HC Deb 01 December 1969 vol 792 cc188-9W
59. Mr. Wingfield Digby

asked the Minister of Technology what discussions he has had with the Central Electricity Generating Board and the Atomic Energy Authority about continued corrosion in six nuclear power stations on account of the carbon-dioxide coolant even whilst they are operating at lower temperatures; whether he is satisfied that remedial action will be effected in this type of reactor; and if he will make a statement.

Mr. Benn

I am in close touch with the Board and the Authority on this matter. I am circulating a statement on the present position with the OFFICIAL REPORT.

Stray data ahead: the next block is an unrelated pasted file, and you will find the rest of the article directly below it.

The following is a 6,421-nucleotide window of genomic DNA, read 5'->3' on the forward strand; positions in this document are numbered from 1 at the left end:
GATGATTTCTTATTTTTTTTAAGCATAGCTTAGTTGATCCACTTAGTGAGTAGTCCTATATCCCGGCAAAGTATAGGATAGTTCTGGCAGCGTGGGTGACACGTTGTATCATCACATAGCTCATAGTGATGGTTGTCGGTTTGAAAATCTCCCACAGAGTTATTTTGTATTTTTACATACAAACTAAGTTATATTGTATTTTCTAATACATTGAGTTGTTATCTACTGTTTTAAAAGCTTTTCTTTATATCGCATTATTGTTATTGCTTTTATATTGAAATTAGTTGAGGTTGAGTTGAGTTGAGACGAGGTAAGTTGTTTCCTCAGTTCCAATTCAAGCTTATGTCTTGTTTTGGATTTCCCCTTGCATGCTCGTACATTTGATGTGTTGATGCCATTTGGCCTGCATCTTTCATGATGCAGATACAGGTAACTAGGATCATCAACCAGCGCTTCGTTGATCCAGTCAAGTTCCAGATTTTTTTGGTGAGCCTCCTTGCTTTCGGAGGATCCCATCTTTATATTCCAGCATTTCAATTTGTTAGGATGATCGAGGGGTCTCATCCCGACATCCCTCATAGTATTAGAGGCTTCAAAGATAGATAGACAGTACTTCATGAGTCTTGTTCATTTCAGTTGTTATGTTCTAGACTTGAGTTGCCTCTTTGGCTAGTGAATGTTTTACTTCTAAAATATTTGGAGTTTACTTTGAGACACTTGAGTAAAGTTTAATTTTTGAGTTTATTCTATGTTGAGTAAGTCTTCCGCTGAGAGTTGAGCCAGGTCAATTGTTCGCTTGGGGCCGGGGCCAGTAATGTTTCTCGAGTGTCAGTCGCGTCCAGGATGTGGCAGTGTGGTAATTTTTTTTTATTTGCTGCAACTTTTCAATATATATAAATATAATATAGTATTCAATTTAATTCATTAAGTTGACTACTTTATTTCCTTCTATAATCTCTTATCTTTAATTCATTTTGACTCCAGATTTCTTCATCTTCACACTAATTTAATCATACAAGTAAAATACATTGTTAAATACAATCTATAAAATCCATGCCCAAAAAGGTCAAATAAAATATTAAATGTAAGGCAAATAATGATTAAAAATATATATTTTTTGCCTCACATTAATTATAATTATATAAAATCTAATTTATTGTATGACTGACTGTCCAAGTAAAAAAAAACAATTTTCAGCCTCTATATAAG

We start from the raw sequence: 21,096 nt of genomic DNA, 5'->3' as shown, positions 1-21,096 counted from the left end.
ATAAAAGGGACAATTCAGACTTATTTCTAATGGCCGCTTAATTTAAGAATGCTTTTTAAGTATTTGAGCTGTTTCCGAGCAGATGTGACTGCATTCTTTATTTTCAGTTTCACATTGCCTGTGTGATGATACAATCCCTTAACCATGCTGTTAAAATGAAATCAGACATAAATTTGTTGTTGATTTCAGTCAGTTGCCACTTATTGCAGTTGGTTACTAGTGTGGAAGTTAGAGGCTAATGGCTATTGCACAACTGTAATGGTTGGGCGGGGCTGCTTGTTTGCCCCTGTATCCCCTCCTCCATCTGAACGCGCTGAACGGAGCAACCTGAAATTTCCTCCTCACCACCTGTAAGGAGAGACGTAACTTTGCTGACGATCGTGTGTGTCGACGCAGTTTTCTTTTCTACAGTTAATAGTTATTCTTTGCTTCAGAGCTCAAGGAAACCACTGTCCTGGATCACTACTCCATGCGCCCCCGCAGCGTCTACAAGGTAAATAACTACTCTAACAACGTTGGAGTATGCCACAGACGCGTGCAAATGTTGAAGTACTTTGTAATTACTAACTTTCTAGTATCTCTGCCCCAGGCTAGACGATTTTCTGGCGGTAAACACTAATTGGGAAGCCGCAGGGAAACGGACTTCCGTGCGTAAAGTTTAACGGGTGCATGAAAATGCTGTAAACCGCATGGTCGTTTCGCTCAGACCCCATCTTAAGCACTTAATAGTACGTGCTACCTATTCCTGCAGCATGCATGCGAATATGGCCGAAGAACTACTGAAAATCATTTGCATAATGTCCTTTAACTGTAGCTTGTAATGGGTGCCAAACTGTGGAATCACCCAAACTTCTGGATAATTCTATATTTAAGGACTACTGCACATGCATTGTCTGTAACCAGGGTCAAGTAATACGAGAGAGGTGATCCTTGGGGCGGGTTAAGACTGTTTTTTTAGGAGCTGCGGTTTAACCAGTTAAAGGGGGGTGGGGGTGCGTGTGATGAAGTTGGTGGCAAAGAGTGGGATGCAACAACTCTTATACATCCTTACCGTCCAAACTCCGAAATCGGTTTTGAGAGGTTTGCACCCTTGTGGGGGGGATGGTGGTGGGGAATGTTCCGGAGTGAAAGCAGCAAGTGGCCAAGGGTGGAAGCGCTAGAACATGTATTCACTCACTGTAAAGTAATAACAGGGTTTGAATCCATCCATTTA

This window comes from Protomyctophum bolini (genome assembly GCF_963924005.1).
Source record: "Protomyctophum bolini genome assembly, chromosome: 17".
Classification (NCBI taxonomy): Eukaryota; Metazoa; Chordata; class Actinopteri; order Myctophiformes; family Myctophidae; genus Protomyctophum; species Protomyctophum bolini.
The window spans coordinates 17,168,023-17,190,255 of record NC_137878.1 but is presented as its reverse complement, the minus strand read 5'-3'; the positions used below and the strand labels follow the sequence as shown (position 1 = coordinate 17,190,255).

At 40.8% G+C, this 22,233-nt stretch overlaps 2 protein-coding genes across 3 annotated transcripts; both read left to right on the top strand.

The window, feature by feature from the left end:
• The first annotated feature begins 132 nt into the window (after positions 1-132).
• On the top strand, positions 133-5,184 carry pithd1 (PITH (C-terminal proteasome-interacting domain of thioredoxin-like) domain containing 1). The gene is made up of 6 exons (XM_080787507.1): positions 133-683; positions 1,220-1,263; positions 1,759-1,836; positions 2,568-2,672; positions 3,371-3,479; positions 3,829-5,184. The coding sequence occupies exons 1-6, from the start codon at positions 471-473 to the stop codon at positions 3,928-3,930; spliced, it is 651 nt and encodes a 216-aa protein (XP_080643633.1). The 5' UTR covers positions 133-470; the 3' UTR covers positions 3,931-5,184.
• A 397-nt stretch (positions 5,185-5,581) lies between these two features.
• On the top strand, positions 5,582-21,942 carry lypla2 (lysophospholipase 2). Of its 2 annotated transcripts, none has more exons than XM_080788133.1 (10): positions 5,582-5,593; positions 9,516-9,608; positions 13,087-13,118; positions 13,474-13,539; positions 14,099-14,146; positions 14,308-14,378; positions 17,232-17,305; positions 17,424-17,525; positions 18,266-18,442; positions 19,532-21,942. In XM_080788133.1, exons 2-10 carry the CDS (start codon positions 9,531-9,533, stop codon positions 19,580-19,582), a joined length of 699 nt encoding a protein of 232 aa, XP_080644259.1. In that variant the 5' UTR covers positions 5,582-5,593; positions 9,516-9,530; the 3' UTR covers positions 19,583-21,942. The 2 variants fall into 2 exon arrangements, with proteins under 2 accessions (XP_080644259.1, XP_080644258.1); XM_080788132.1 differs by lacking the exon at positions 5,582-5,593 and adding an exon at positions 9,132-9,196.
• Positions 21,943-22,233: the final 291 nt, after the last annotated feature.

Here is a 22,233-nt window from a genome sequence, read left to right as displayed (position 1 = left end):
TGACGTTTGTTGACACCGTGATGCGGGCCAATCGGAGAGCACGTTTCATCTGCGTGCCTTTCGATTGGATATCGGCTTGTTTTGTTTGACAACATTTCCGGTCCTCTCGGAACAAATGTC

Following is the information: Since my announcement to the House on the 13th October, I have been advised by the C.E.G.B. that the operating temperatures of the six Magnox reactors affected by corrosion have been further reduced. They also advise me that this has been done solely as a precautionary measure against continuance of corrosion and to protect the long term capabilities of the reactors while technical investigations of the problem are developed. The C.E.G.B. reactor at Berkeley and the U.K.A.E.A. reactors at Calder Hall and Chapel-cross operate at lower temperatures; no significant corrosion has been observed at them, and it has not been necessary to reduce temperatures. The South of Scotland Electricity Board station at Hunterston A has, however, been affected, and is operating at reduced temperature. The extensive inspections made during the summer and the assessment of all relevant information have shown that all the affected stations can continue to be operated safely at the reduced temperatures. These additional restrictions at the C.E.G.B. stations mean a further reduction of 300MW in their rating, making a total of 700MW. This is about 1½ per cent. of the Board's gross capacity. The extra cost of making up this shortfall from other stations would be about £7 million in 1969–70. Some components of the Magnox station at Wylfa, which is due on loan in early 1970 have been modified but the reactor would still be subject to corrosion if operated at its design temperature. Restrictions similar to those imposed at other C.E.G.B. stations would mean a loss of about 300MW compared with design output. This with the 700MW loss already mentioned would cost about £10 million in a full year to make up from other stations. Notwithstanding the corrosion problem, the stations continue to achieve high availability, and high cumulative load factors. The longer term performance of individual stations compared with the load factor used for economic assessments of 75 per cent. over 20 years depends upon the prospects for retrieval of output. As to this, the C.E.G.B. are pressing on their investigations with all speed, with the assistance of the U.K.A.E.A. and the consortia. The investigations are, of course, complex and it is not feasible to accelerate the necessary experimental studies. It will not be possible to make any firm statement about the prospects of returning to a higher output until mid-1970. Equally, since this corrosion is a complex phenomenon, it is not possible to be categorical about the way in which the situation at the affected reactors will develop, but the Board are confident that the likelihood of an unscheduled shutdown from this cause is very low. Advanced Gas Cooled Reactors should not he affected by this corrosion, since their high design operating temperatures made it necessary to use special materials in the high-temperature zone. Designs of all stations under construction are, however, being checked to confirm that no components in other situations are at risk.

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